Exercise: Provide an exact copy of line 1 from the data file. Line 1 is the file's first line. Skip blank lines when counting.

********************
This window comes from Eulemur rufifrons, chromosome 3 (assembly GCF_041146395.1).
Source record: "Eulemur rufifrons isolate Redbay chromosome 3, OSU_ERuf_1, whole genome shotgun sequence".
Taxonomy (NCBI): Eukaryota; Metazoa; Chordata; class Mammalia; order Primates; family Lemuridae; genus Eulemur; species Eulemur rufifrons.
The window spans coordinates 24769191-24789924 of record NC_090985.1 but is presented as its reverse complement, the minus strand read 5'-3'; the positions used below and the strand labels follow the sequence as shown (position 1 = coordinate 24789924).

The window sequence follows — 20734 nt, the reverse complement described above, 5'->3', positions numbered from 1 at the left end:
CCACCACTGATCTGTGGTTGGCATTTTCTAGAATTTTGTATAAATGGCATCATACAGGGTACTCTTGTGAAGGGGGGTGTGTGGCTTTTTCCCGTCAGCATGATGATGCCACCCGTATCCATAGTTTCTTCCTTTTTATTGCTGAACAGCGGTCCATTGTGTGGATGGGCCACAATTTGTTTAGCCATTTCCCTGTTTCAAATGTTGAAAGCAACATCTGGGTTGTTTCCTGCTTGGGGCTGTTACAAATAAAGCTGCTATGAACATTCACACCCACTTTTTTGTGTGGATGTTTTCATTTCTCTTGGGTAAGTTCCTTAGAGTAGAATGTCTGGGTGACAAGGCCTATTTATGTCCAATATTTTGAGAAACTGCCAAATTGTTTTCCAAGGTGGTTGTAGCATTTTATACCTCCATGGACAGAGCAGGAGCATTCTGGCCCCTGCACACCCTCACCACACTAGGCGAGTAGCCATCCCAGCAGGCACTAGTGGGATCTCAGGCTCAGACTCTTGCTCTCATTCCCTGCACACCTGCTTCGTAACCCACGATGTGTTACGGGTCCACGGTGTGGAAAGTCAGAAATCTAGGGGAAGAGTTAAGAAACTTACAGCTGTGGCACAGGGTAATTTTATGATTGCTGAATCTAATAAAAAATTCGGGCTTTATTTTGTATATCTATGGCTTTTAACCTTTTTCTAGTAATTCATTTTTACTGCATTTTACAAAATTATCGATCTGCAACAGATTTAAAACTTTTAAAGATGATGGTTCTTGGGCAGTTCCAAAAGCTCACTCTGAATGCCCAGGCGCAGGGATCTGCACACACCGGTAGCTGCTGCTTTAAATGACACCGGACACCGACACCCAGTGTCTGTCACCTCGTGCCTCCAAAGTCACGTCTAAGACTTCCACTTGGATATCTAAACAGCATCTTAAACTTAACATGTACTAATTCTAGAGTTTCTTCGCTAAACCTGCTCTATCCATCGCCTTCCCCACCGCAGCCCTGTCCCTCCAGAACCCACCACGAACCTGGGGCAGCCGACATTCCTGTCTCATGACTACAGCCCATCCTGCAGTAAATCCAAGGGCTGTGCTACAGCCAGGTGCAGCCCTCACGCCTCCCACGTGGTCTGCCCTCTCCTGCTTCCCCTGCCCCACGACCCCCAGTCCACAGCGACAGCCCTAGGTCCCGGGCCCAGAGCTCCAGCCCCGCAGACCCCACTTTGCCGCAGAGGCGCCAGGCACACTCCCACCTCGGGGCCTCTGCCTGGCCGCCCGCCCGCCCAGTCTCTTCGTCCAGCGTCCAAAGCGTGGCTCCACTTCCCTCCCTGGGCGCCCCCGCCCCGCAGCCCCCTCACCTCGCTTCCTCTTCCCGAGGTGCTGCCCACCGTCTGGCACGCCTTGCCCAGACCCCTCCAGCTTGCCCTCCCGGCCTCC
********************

This window comes from Eulemur rufifrons, chromosome 3 (assembly GCF_041146395.1).